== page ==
'Son of a Bluesman' boasts great voice, style in new CD
‘The Son of a Bluesman'
Lucky Peterson (Jazz Village)
Regardless of the role of genetics, Lucky Peterson is one convincing bluesman. “The Son of a Bluesman” lets him sing and play guitar and organ on a collection of 11 tunes that range from originals to covers of “Funky Broadway” by Wilson Pickett and Johnny Nash's “I Can See Clearly Now.” The performer is the son of Buffalo blues star and club owner James Peterson, but the success of the album is a Lucky happening. He has a powerful voice and convincing style that give life to material such as “Boogie Woogie Blues Joint Party” and “Blues in My Blood,” a song he should have written because of the way it deals with music being handed down.
One of the best offerings is “I'm Still Here,” a song that deals with the ability to survive the tests of life. Most of the songs are of Peterson singing in a quartet with guitar, bass and drums, but two have a horn section and three a small group of background singers.
‘Enjoy the View'
Bobby Hutcherson, David Sanborn, Joey DeFrancesco, Billy Hart (Blue Note)
The four stars on this album draw listeners from a variety of directions. But the combination might not be as effective. “Enjoy the View” combines the funky Hammond B-3 work of Joey DeFrancesco and the bluesy sound of alto saxophonist David Sanborn with the vibes of Bobby Hutcherson and drums of Billy Hart, two stars whose best work is in more traditional fare. The merger seems a bit forced.
For instance, DeFrancesco's “Don Is” starts off with a loud thematic statement from Sanborn and a vocal shout from a member of the quartet — probably the organist. It is followed by a mellow vibes solo that sounds like it belongs elsewhere. Hutcherson's “Montara” is dominated by Sanborn's saxophone, when it seems to call for the sound of the vibes. The one positive side of the album is that all of the tracks are originals, which points to the group's creativity. Otherwise, this jam-session-like get together doesn't work.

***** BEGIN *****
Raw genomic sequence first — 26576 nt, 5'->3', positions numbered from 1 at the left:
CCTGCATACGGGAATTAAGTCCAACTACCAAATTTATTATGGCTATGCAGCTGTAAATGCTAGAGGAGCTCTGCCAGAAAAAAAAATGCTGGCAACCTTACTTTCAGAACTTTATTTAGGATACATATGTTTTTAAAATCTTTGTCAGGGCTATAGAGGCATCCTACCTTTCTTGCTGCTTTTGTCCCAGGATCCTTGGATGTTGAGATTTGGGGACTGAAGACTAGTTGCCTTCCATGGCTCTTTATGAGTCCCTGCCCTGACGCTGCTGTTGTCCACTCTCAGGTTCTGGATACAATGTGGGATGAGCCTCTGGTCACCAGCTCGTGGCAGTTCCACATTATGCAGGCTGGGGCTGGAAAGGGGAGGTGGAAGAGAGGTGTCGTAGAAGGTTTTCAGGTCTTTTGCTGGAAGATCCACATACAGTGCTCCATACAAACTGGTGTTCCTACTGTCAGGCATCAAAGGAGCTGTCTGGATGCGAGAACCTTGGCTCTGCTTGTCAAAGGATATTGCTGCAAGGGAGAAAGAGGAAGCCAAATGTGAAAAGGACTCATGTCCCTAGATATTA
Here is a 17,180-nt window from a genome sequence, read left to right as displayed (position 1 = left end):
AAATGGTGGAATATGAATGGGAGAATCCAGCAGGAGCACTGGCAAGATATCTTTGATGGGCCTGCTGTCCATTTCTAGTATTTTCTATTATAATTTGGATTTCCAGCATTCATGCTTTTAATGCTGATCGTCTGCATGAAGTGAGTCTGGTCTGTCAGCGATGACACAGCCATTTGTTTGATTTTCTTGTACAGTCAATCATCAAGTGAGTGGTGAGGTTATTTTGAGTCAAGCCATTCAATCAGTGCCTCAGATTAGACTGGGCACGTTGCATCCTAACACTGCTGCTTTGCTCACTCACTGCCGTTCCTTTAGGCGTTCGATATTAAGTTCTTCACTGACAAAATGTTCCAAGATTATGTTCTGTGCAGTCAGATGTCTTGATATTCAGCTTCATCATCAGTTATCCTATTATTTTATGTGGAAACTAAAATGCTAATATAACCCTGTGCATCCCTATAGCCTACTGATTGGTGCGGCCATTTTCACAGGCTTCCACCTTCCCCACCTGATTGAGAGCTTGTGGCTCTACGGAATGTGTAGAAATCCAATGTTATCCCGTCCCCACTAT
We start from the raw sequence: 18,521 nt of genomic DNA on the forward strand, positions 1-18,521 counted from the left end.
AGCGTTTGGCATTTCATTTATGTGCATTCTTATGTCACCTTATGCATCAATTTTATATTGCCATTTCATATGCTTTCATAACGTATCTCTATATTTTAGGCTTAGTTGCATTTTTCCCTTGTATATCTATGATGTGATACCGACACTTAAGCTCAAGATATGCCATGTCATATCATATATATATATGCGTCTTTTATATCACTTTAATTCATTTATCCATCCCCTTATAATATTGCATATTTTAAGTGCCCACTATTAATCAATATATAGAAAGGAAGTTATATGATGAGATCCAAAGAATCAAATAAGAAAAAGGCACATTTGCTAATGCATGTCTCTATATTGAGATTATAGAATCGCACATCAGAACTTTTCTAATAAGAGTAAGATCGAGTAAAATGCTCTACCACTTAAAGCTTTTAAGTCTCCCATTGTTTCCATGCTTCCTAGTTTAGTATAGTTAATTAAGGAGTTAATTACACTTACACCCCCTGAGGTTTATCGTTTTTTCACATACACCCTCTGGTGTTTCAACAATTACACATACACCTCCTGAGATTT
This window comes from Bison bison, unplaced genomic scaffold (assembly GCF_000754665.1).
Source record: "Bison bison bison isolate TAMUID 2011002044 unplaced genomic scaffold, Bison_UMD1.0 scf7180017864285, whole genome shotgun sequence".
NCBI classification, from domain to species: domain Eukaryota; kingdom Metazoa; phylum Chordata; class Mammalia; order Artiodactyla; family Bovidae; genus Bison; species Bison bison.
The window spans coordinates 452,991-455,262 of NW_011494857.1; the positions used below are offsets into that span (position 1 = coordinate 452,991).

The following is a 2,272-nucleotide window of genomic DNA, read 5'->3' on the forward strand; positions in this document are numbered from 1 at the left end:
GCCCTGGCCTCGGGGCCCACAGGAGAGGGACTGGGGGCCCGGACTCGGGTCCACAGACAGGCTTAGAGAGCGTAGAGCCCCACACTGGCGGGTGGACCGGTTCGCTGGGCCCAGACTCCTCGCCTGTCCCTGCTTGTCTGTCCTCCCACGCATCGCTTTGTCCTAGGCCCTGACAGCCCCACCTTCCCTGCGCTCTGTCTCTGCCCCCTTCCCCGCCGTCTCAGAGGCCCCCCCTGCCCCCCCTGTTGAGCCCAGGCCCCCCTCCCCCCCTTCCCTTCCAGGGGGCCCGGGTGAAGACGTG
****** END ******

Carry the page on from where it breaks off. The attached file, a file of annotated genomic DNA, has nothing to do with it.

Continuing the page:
Tom Petty & the Heartbreakers (Reprise)
Tom Petty's 13th album with his perennially underrated back-up band is being hyped as a jolt of energy in comparison with “Mojo,” the 63-year-old straw-haired rocker's bluesy, often rambling set in 2010 with the Heartbreakers. That's accurate enough: “Hypnotic Eye” delivers welcome Petty snarl and always impeccable Mike Campbell guitar work.
Without getting too heavy-handed, there's also a fair share of sociopolitical commentary, from the shuddering “Power Drunk,” which examines police corruption, to “Playing Dumb,” a vinyl-only hidden track that assails the Catholic Church over sexual-abuse transgressions. It's a vital-sounding collection for sure, with concise songs that'll hold their own when heard amid the prodigious catalog TP & the HBs will pull from when they perform live. And if only a handful — the geological metaphor “Fault Lines,” the heavy riffing “All You Can Carry,” the psych-rock celebration “U Get Me High” — are likely to stand up over the long haul, that's still a pretty impressive batting average at this late stage.
‘The Breeze: An Appreciation of JJ Cale'
Eric Clapton & Friends (Surfdog)
Eric Clapton calls his new album of J.J. Cale songs an appreciation rather than a tribute, and that word choice gets at the appealingly modest vibe of this record.
In spite of cameos by heavy-hitting guitar guys like Tom Petty, Mark Knopfler and John Mayer, “The Breeze: An Appreciation of JJ Cale” — which honors the roots-music cult hero who died a year ago — dispenses with the grandstanding that bogs down most tribute albums; it sounds more like the product of an impromptu jam session.
Clapton opens this disc with “Call Me the Breeze,” which Lynyrd Skynyrd turned into a hit. But he otherwise sidesteps Cale's best-known songs, focusing instead on gems such as the taut, funky “Rock and Roll Records” and the delicate “Magnolia,” with a beautifully understated vocal by Mayer.
Willie Nelson turns up for a pair of acoustic country tunes, “Songbird” and “Starbound,” while Knopfler's singing in “Someday” demonstrates how much he was pulling from Cale in Dire Straits. And Clapton and Mayer keep their soloing to a tasteful minimum in “Don't Wait,” which fades out after a quick 2 1⁄2 minutes.
Does it sound like I'm congratulating a bunch of rock stars simply for restraining themselves? I suppose I am. But like Cale's unique charm, that's a rare occurrence worth celebrating.
— Los Angeles Times